DIY Garment Series Part Two: The Elastic Waist Skirt August 16, 2018 12:00

Natasha Ball of House Sparrow Fine Nesting is back and she's has a lot to say about one of the simplest DIY apparel projects out there, the elastic waist skirt. So, sit back and enjoy reading her latest blog post about our sewing class - The Garment Series with Mary Make & Do.

 

Part Two: The Elastic Waist Skirt

There is just something about clothes you made yourself. That’s something I suspected, or else I would never have pestered Bianca and Mary to help me transform my wardrobe from a fast-fashion faux pas to a me-made extravaganza. But now, having made this elastic-waist skirt, now I know for sure. 

 

natasha ball in her elastic waist skirt

 

I know it so much that I wore this skirt to bed the night I made it. I couldn’t stand the thought of freshly sewed seams sitting in my closet, not being savored for every minute until finally, I had to admit that the garment has crossed a line and had to be considered laundry. 

It was like the time my mom let me wear the new Nickelodeon sneakers with orange curly shoelaces she had just bought me right out of the store. Both times, I was Julia Roberts on Pretty Woman after her Rodeo Drive shopping spree, yelling BIG MISTAKE at everyone around me. 

I love this feeling so much that I made another skirt just like the first one. The fact that that the skirt is so simple and quick to make is an added bonus. 

How many of these skirts is it permissible to make and then own? The number goes to infinity if I add leggings in the fall and boots in the winter, right? 

Say yes and check out Brett Bara's One-Hour Skirt tutorial by clicking here.

The formula for this skirt is beautiful in is simplicity. All you need is:

  • enough fabric to equal 1-times-1.5 x your waistline divided by 2 (with something called a seam allowance added in—I added 1-1/2 inches because i wanted to be fancy and try French seams);
  • a length of 1-inch elastic that wraps one time snugly around your torso where you want to wear the skirt;
  • enough thread for sewing;
  • and a few sewing-room basics (scissors, a sewing machine, a safety pin, sewing pins, and an iron and board).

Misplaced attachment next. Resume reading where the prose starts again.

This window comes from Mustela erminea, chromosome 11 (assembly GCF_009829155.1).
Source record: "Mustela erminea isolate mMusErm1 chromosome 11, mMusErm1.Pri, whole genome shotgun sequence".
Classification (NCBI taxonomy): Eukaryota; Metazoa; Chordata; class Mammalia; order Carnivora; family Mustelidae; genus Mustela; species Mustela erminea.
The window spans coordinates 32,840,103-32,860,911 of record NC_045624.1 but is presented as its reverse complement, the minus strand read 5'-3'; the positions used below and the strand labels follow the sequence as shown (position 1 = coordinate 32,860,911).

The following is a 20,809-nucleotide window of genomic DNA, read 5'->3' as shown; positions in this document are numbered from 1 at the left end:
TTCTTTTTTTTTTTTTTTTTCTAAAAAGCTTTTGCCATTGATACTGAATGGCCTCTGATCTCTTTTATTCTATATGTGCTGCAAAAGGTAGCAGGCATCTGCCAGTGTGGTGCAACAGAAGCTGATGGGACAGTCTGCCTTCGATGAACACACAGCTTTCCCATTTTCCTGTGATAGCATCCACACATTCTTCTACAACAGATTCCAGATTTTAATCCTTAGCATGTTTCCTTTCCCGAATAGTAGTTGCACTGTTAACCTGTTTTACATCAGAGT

The first step is to cut out two rectangles of fabric. I cut mine to measure half my waistline measurement times 1.5 x across (plus the seam allowance), then left the length of the skirt to be the width of the bolt. When you make your skirt, you can shorten this however you like. Just don’t forget to add your seam allowance. 

I went to the ironing board next. First, I finger pressed a crease a quarter-inch inside the long side of of my rectangles. I ironed it down, and then I went back and creased again, this time 1-1/2 inches to the inside. 

 natasha ball elastic waist skirt

 

Making sure my fabric print was facing the same way on both of my rectangles, I went to my sewing machine and sewed French seams on both sides of the skirt. And Fancy was my name.

My skirt was tube-shaped already! I took this as a good sign. 

Next I chose which side of my skirt would be the bottom. I first pinned and then sewed a seam there, working as close to the edge of the 1-1/2-inch crease that I made, working all the way around my tube. 

 

natasha ball elastic waist skirt

 

You guys! A hem! A hem that I sewed!

 

natasha ball elastic waist skirt 

I did the same steps at the waistband of my skirt, leaving a hole that measured 3 inches or so. I attached a large safety pin to the end of my elastic and worked it slowly but surely through the waistband. Once I had the elastic inside, I made sure it wasn’t twisted, and then I overlapped it by about an inch. I then sewed the elastic ends together, creating a box where the elastic overlapped. 

Here’s the big finish! I let the elastic fall into place inside the waistband and closed my seam, back stitching here because I AM A REAL LADY. Just like Julia. 

A skirt! A real, live skirt! 

 

natasha ball elastic waist skirt

 natasha ball elastic waist skirt

 

I have several fabrics stashed for more of these skirts, complete with plans to make leggings so I can turn this summer essential into an all-seasons event. 

Until then, this is my official summer uniform. Day and (literally) night.